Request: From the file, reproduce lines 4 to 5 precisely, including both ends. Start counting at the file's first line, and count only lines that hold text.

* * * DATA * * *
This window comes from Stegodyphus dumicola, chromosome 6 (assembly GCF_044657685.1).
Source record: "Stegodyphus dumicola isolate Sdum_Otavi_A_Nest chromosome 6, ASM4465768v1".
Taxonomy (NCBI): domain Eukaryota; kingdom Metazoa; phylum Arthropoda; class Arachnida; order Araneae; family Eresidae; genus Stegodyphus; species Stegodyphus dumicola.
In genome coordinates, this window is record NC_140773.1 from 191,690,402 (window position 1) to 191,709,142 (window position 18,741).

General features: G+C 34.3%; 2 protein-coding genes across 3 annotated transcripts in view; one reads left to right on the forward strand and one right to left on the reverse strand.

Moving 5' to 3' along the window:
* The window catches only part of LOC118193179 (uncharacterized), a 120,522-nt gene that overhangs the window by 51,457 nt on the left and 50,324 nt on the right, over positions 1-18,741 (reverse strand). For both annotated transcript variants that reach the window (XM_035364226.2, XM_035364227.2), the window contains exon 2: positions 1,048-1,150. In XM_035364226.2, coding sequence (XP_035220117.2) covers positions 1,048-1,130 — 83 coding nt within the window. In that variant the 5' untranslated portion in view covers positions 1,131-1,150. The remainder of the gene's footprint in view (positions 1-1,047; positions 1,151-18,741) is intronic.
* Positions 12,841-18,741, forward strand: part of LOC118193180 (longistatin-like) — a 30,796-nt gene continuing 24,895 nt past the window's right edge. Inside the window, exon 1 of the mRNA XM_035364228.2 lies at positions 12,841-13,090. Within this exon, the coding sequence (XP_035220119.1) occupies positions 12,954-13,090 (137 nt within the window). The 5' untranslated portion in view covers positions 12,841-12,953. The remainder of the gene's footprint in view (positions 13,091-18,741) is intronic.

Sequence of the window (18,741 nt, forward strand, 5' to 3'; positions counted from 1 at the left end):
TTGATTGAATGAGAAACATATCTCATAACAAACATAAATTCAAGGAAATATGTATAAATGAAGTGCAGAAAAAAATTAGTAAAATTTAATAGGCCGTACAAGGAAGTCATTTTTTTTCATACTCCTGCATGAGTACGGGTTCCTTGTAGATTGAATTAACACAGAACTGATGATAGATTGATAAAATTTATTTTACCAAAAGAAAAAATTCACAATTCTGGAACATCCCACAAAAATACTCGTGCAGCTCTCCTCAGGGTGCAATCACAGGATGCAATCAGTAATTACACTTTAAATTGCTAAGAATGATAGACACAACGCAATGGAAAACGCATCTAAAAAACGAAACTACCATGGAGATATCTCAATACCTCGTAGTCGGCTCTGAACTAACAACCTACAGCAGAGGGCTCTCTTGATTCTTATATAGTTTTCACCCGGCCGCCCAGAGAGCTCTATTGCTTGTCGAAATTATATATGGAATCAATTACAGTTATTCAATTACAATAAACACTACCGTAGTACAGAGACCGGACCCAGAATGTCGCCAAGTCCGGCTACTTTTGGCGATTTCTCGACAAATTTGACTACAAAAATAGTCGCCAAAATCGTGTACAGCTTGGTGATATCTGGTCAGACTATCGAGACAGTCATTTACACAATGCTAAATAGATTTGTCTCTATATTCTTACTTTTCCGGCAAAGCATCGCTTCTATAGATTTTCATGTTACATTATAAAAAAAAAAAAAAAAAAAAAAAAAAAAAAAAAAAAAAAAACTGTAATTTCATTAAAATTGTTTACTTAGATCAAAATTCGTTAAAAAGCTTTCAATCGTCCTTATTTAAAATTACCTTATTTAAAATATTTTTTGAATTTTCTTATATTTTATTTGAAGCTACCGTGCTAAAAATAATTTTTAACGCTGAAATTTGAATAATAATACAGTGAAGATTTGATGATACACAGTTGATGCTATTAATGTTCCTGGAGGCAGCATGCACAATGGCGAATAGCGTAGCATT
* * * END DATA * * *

In genome coordinates, this window is record NC_140773.1 from 191,690,402 (window position 1) to 191,709,142 (window position 18,741).

General features: G+C 34.3%; 2 protein-coding genes across 3 annotated transcripts in view; one reads left to right on the forward strand and one right to left on the reverse strand.